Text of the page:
Doctors in Sweden have tested artificial blood on eight surgery patients so far without side effects. The powdered blood could revolutionize healthcare.
Emergency rooms could find great relief in artificial blood
Doctors worldwide are regularly frustrated by the scarcity of blood donations. Blood is vital for saving lives. Yet too few people donate it, and what the bloodbanks do receive can only be kept for 42 days outside the human body before going bad.
But times may be changing now that doctors in Sweden have successfully used artificial blood to treat patients.
"The artificial blood means a dramatic change and improvement in healthcare," said Professor Bengt Fagrell at the Department of Medicine at Karolinska Hospital in Stockholm.
The blood is made from real blood whose shelf-life has expired. Scientists separate the oxygen-transporting substance hemoglobin from red blood cells and bind it with a synthetic substance called polyetylenglycol (PEG). The artificial blood, which is in powder form, can be kept for years. It can be mixed with any liquid that doesn't irritate the body.
Often blood reserves can't be used because the right blood type isn't available or the blood has been tainted by infections or impurities. But those problems are moot with the artificial blood. Not only can it be used without even testing the patient's blood type, but it is also unlikely to carry viruses.
"You only need to think of Africa and the enormous HIV problem. Nearly every blood transfusion there risks transmitting the virus," Fagrell -- whose department is conducting the tests -- pointed out. "The artificial blood is made up of only two molecules and virtually cannot transport the virus."
No adverse effects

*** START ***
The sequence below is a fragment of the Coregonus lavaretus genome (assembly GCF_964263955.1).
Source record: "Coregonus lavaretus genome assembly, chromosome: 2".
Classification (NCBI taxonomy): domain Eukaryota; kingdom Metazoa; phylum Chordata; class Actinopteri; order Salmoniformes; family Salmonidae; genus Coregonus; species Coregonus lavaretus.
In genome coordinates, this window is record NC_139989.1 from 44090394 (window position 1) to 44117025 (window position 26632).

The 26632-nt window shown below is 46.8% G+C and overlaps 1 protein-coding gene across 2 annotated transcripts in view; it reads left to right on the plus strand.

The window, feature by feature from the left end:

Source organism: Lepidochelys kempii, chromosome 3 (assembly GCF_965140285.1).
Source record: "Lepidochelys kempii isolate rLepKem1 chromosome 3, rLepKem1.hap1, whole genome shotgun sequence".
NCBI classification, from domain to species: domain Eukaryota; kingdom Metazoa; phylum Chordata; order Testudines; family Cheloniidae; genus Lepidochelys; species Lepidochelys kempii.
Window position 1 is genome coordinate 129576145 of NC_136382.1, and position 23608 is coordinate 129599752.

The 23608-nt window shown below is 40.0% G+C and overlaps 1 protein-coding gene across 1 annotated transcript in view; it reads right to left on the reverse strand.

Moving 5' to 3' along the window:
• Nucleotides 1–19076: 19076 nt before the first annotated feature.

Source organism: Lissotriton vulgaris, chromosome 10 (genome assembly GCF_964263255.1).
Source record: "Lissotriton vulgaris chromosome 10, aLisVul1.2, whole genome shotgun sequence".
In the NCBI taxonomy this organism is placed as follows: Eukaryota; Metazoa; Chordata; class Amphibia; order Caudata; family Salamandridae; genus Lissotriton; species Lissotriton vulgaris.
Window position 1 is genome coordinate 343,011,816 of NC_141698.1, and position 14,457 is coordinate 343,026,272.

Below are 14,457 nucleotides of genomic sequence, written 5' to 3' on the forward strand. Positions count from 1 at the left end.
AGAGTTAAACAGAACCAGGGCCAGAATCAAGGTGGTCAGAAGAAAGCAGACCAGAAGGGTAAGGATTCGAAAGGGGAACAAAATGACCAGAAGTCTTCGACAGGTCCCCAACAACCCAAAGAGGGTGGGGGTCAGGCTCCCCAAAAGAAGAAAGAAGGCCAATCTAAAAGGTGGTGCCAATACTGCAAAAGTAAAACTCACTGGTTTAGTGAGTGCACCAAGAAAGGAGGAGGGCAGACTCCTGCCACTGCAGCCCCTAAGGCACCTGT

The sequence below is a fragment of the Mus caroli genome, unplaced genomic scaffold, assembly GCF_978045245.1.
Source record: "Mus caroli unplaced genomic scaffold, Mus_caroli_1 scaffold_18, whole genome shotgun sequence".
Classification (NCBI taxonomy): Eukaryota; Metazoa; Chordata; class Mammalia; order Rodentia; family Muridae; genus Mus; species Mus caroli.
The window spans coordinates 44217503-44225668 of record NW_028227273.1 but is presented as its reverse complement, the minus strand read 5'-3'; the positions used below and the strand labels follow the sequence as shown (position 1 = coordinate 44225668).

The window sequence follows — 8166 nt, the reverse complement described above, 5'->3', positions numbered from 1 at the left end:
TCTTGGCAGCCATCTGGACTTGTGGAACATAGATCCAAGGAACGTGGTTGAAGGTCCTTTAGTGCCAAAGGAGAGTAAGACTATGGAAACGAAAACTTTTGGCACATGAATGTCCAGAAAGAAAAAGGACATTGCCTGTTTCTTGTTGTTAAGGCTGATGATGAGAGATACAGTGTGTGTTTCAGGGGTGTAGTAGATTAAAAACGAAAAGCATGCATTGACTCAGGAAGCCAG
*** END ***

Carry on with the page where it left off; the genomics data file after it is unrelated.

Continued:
In phase one of the tests, the doctors in Stockholm used the blood on people for the first time, on healthy volunteers. Now, in phase two, they have been testing the blood on patients undergoing hip surgery, in which, Dr. Pierre Lafolie, the head of clinical research at Karolinska Hospital, said they normally lose lots of blood.
"We have not seen any adverse effects," Lafolie told Deutsche Welle.
It's not the first time that scientists have developed artificial blood. "There had been efforts earlier, Lafolie said. "But all earlier efforts had had adverse effects, clotting, bleeding, etc."
Human blood isn't even necessary to make the powder. Any mammal's blood will do, Lafolie explained, "because you don't use the whole blood. You take out the hemoglobin which is then covered in PEG."
One disadvantage of the blood has become apparent: the body breaks down the substance quickly. It's also not yet clear whether large doses of PEG cause side-effects.
Two or three years more of research are still needed before the artificial blood can begin to fill the immense market demand. And it will take even longer for it to be approved by national drug agencies.
Scientists at Sanglart, a San Diego biopharmaceutical company, developed the artificial blood, called Hemospan (MP4). The tests were done in Stockholm due to personal contacts and Karolinska's experience in developing drugs, Lafolie said.
Still, even if Hemospan is approved for use, it may not be able to replace real blood in all circumstances. Blood donors will still be needed.